For thousands of years explorers were inspired by the sight of uncharted shores, or by the defiant look of new and higher peaks - right after having overtaken the last. Others rejoiced with the discovery of a new star cruising across the sky, and thrived when realizing that they could predict where the bright dot would be with the passing of time.
Me? I'm fascinated by our understanding of the information contained in signals: from the image of the mountain peak to immunohistochemistry images in digital pathology. This understanding is often formalized through the construction of models, thereby capturing the information contained in these different data sources. If successful, one can deploy these constructions to tackle inverse problems of different kinds, prediction, clustering and other machine learning tasks, and more.
I am an Assistant Professor in the Biomedical Engineering Department, and hold a secondary appointment in the Computer Science Department, at Johns Hopkins University. I'm also affiliated with the Mathematical Institute for Data Science (MINDS), the Center for Imaging Science (CIS) and Kavli. I received my Bioengineering degree from UNER (Argentina) in 2013, and my PhD in Computer Science from Technion in 2018 with Miki Elad. My research interests are focused on general signal and image processing, sparsity-inspired modeling, machine learning and their application to biomedical sciences.
Contact: Office 320B, Clark Hall, Homewood Campus (Baltimore, MD)
Phone: 410-516-9776 / Fax 410-516-4594
September 2020 - 3 papers accepted to NeurIPS.
June 2020 - Interested in over-parametrization in machine learning? In a recent pre-print, we show how over-realization can help recovery in dictionary learning.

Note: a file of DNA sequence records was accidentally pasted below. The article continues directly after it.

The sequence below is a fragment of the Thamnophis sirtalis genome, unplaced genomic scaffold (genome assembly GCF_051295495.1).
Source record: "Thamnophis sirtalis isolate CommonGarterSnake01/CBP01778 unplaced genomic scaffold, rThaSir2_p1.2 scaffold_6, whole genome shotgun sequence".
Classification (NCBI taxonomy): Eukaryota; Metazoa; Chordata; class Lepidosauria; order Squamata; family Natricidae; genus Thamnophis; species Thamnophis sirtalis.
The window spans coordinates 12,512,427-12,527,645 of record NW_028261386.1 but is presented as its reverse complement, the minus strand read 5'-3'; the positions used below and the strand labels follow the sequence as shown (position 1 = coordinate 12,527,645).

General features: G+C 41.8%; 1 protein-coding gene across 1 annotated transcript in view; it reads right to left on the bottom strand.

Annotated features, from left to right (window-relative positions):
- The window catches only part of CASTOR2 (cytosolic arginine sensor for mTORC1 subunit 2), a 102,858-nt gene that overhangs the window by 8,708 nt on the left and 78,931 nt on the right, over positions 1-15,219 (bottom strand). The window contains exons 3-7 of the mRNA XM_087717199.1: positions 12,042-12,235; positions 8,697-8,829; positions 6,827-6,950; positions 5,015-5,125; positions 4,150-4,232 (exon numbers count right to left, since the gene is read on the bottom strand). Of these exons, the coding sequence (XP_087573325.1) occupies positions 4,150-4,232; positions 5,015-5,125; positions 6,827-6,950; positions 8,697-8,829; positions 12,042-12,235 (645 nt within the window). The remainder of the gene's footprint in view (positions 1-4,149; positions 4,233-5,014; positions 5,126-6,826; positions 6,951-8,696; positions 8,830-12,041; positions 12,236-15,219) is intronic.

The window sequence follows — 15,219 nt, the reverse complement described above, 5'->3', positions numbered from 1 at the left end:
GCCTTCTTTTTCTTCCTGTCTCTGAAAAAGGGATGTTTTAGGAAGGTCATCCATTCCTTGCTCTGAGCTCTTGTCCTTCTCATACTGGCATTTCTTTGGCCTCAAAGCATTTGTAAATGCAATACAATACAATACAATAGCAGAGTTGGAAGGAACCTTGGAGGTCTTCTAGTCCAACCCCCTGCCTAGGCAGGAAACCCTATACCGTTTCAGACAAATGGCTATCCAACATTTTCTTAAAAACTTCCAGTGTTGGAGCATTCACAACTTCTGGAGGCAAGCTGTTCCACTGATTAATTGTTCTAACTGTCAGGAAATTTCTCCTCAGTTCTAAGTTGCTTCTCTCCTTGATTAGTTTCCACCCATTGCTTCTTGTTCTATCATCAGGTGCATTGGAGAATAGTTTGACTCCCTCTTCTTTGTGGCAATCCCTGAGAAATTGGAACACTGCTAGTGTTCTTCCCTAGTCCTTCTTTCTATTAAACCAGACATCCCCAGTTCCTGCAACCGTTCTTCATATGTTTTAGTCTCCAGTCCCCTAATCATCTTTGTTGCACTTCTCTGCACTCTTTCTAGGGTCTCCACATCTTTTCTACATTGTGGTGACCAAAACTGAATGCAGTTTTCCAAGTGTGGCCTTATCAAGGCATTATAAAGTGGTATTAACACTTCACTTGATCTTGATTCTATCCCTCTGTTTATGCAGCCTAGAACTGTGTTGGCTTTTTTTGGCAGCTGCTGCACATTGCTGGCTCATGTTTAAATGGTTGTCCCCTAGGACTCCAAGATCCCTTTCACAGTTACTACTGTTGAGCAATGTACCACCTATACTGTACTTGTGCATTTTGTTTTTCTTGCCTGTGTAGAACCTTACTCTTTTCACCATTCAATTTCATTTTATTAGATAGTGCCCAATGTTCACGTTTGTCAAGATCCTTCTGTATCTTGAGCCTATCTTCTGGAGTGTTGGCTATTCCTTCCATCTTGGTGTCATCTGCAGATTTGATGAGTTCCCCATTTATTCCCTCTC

June 2020 - Our joint grant with Zhihui Zhu on Deep Sparse Model was awarded by NSF.
May 2019 - Presented an invited talk on sparse modeling and deep learning at IPAM's Deep Geometric Learning of Big Data and Applications. Slides and Video of the talk can be found here!
Feb 2019 - Thanks to Demba Ba for the invitation and opportunity to talk at Harvard EE Seminar!
Thanks to Rich Baraniuk and Tan Nguyen for the invitation to give a talk at the workshop on Integrating Deep Learning Theories @ NeurIPS '18. Check the slides in TALKS.
PyTorch implementation of Multi-Layer ISTA and FISTA networks for CNN is made available @ GitHub
October 2018: I have joined the BME Department and the MINDS institute at Johns Hopkins University!
July 2018 – Our new review paper, Theoretical Foundations of Deep Learning via Sparse Representations: A Multilayer Sparse Model and Its Connection to Convolutional Neural Networks has just been featured in Signal Processing Magazine.
June 2018 – Our paper on Multi-Layer Sparse Modelling just accepted to IEEE-TSP!
April 2018 – Travelling to ICASSP to present our work Projecting onto the Multi-Layer Convolutional Sparse Coding Model at the Special Session on Learning Signal Representation using Deep Learning!